chevron-down Created with Sketch Beta.
March 28, 2012 Practice Points

E-Discovery on a Budget

By Cindy Albracht-Crogan

E-discovery can be astronomically expensive. It is especially disabling to a small case. The e-discovery dilemma is, in large part, the result of the current pricing system established by vendors, most of which use the per-commodity pricing system and charge hundreds of dollars per gigabyte. A simple license and annual maintenance plan or a monthly subscription fee does not exist. And, the e-discovery technology was initially developed for large cases with large data sets in such a way that vendors with revenue streams based on processing/hosting terabytes of data cannot adapt to smaller projects. Moreover, products that have been designed to work with large data collections cannot easily scale down to small sets of information.

These big products have big prices that are beyond the scope of most small firms and small case budgets. Thus, solo and small-firm practitioners (and their clients) must pay exorbitant fees to proficiently process electronically stored information (ESI) or face the penalties: findings of spoliation of evidence, summary judgment, sanctions that can include adverse inferences and jury instructions, and even state bar complaints.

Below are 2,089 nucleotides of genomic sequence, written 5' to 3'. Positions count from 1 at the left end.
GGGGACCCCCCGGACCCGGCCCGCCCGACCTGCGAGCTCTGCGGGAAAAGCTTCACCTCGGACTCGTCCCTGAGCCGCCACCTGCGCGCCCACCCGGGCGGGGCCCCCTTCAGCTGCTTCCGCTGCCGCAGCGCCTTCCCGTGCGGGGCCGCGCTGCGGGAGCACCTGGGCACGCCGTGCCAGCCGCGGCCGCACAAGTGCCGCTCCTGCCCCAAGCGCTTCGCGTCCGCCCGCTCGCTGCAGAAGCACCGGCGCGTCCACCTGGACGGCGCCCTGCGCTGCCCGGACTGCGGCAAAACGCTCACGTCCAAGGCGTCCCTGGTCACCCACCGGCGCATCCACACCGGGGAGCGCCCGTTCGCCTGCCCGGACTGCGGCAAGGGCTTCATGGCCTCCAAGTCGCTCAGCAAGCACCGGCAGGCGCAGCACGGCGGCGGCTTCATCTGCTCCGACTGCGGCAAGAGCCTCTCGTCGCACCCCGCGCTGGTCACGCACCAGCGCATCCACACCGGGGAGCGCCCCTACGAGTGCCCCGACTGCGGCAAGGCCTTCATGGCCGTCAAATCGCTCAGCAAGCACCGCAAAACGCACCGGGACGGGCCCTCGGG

The problem can be illustrated through the following example of a forensically sound collection of 800 GB (the size of one hard drive of a typical computer) and a data set that yields 200 GB of reviewable material. A typical ESI vendor will charge $200 per GB for processing, plus $50 per month per GB and $90 per month per user to host the data. If a case lasts 18 months, the total cost is just under $350,000. And, if we accept the commonly cited assumption that the reviewing process will comprise 60–70 percent of the total project price, the project cost—to process, maintain, and review the data from one computer—will be close to $1 million.

Are there small-case programs? Is there a way to process and review small volumes of data for a reasonable price? Are there inexpensive, but reliable, ways attorneys can use themselves to host and review the same data? Low-cost programs designed for small cases have begun to appear and, for the most part, are modestly priced given their capabilities. Functions can be limited for each product as compared to a higher-end option, but they may suffice for your specific needs. A Google search reveals several options, including eDiscovery DIY, Lexbe e-Discovery, Bit-X-bit in-a-box, and LexisNexis Total Litigator. And more products may be on the way.

Keywords: litigation, solo practitioners, small firms, e-discovery, budget

Cindy Albracht-Crogan, Cohen, Kennedy, Dowd & Quigley

Copyright © 2016, American Bar Association. All rights reserved. This information or any portion thereof may not be copied or disseminated in any form or by any means or downloaded or stored in an electronic database or retrieval system without the express written consent of the American Bar Association. The views expressed in this article are those of the author(s) and do not necessarily reflect the positions or policies of the American Bar Association, the Section of Litigation, this committee, or the employer(s) of the author(s).